My mother used to say there was nothing she liked more than a packet of seeds and the endless possibilities that they contained. And so I think of her every time I come across a seed specialist which I think she would enjoy. One such site is Derry Watkins ‘Special Plants’.
I discovered the website quite by accident while I was searching for something else and, having become distracted by all the jewels on offer, I completely forgot what I was originally looking for – indeed I still haven’t remembered!
There have been a number of mentions in the gardening press recently about Lunaria ‘Corfu Blue’. We all know the classic white form of Honesty and I was intrigued by the thought of a blue one, so having Googled it, I found it on the Special Plants site and from there it was a very short step to the slippery downward slope into a rather full on-line basket.
My order arrived today and I am gazing at a pile of well-labelled packets in joyful anticipation. What did I buy? Well, I have a weakness for poppies so first of all there is Argemone grandiflora, the Prickly Poppy which produces big 3-4 inch wide single white poppies on blue grey prickly leaves. I am designing a seaside garden for a client at the moment and these will work well in her garden. In addition, I have a pack of Glaucium corniculatum, the Red Horned Poppy which, the label informs me, produces 9 inch long seedpods (the horns), which will doubtless set seed very satisfactorily in a gravel garden I am also designing.
I am always fond of white flowers so Nigella ‘African Bride’ with its shiny black horned seedpods will be put to good use. On the same theme, I grow Lychnis coronaria at home and the obliging magenta flowers over silver felted foliage are very useful as they will flourish in different situations, but now I have seed of Lychnis coronaria ‘Oculata’, also known as ‘Angel’s Blush’, which will give me white flowers which develop pink centres and will be easier to place than their more brightly coloured sisters. Finally, a packet of Aquilegia clematiflora Alba, large pure white granny bonnets with no spurs and flowers that look like clematis proved irresistible.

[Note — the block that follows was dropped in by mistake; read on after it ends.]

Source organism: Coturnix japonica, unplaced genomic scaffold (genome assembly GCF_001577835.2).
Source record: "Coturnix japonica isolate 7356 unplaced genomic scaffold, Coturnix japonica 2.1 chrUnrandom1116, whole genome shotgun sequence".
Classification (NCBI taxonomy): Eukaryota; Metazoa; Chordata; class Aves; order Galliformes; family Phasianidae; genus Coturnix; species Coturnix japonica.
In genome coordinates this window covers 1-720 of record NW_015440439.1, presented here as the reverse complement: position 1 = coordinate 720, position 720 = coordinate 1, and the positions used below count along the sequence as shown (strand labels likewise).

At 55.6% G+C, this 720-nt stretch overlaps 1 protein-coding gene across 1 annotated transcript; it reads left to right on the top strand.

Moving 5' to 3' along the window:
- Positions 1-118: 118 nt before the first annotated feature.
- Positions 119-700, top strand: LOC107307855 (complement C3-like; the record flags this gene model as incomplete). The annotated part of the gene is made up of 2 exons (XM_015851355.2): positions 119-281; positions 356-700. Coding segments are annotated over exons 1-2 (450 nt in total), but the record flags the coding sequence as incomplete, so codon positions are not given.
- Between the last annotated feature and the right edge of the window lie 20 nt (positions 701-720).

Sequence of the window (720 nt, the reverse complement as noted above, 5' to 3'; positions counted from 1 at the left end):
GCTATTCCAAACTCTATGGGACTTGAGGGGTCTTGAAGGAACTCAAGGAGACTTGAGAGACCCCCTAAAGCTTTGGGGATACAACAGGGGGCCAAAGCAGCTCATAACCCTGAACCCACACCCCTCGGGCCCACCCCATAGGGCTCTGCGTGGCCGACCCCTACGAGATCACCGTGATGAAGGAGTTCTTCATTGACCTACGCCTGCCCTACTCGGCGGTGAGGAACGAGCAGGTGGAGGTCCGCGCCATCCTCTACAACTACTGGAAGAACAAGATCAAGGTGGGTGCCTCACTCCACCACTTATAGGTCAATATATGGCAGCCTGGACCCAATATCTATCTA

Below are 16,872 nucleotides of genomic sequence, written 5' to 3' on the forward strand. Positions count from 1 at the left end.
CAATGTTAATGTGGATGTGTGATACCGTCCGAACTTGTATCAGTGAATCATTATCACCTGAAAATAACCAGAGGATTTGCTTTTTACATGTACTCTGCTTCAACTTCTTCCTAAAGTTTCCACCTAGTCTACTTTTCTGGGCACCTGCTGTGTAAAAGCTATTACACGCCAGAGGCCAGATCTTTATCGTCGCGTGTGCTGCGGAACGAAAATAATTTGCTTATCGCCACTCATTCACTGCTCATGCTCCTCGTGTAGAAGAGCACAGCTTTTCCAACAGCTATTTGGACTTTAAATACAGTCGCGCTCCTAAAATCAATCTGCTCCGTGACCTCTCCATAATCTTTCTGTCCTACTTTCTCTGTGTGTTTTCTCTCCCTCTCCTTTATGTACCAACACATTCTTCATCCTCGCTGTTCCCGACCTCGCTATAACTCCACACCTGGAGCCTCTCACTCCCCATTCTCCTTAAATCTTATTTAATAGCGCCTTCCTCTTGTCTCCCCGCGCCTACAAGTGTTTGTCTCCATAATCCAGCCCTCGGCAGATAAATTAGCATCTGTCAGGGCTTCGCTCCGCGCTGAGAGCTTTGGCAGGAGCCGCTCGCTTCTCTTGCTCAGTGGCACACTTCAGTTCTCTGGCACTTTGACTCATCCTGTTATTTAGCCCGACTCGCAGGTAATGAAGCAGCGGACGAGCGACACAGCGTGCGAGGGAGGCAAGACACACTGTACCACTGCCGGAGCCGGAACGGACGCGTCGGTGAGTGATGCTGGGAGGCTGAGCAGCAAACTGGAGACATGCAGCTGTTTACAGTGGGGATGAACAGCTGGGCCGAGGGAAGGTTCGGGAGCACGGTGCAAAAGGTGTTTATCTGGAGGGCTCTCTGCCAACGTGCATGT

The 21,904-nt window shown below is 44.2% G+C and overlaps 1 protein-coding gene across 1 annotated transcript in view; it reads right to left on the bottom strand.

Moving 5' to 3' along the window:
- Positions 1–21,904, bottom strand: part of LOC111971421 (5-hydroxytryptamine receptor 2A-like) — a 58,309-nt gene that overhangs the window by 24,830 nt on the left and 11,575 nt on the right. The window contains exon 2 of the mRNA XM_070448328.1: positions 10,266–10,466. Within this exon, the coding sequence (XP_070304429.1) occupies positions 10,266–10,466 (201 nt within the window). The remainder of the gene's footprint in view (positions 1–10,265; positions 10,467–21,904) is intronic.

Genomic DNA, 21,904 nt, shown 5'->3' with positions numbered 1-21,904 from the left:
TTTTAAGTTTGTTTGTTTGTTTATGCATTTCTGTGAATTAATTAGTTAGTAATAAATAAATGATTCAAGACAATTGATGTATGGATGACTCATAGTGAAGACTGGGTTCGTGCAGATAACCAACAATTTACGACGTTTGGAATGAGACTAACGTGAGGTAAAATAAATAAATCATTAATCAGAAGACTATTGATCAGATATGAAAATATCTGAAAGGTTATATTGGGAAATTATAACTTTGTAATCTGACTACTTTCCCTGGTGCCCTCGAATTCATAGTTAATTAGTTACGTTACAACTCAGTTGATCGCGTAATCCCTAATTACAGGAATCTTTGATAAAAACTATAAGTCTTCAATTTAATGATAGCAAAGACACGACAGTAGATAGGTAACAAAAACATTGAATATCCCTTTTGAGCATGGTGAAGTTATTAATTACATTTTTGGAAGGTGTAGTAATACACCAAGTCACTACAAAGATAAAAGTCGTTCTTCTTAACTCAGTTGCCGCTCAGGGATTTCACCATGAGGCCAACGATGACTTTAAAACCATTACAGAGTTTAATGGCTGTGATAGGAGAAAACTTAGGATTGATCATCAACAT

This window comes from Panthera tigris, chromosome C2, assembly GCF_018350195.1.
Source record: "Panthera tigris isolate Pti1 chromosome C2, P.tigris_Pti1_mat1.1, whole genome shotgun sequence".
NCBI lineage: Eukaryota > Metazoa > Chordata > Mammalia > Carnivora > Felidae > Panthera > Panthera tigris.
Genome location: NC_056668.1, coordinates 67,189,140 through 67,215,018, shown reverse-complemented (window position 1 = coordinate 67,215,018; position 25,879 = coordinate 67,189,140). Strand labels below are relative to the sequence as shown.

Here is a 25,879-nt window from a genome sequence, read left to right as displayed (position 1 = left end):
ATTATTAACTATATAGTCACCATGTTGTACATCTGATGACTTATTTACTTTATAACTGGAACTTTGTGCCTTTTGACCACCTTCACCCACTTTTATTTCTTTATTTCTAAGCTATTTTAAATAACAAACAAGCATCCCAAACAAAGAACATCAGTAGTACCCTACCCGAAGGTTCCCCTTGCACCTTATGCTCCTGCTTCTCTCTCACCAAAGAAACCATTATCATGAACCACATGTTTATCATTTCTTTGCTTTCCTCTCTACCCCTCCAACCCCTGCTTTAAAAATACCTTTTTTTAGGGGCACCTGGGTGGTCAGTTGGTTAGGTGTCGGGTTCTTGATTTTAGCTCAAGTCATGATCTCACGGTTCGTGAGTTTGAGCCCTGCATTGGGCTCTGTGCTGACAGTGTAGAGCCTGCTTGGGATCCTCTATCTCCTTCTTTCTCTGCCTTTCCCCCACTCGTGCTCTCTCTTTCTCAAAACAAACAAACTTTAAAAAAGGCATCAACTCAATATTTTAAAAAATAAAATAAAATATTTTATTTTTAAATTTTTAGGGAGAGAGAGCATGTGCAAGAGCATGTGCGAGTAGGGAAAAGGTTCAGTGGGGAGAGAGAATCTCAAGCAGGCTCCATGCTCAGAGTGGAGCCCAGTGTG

In addition to the blue Lunaria are a very blue dwarf Catmint, Nepeta nervosa Blue Carpet, and Viola Corsica which will give me bright purple flowers from spring to autumn frosts if I keep them trimmed and dead-headed.
Two others caught my eye: Digitalis mertonensis is a perennial foxglove with fat, strawberry pink bells seen in a number of show gardens last year at Chelsea, and Calendula ‘Bronze Beauty’, with pale cream narrow petals tipped with red. Last year I grew Calendula ‘Indian Prince’ from seed which I bought from Sarah Raven, which have golden orange petals with red backs and are charming. Bronze Beauty will balance Indian Prince in a rather cool way and I can’t wait to see them together.
And, oh joy, having bought my ten packets of seeds I found I qualified for one free packet so I searched amongst all the wonderful names and chose Echium fastuosum, sometimes seen as ‘Pride of Madeira’. The catalogue image shows an impressive, silver-grey plant with upward curling branches and large panicles of blue flowers. I have a very hot and dry area at the front of the garden and I plan to try this there. Photographs will follow in due course….
Echium fastuosum (=E. candicans)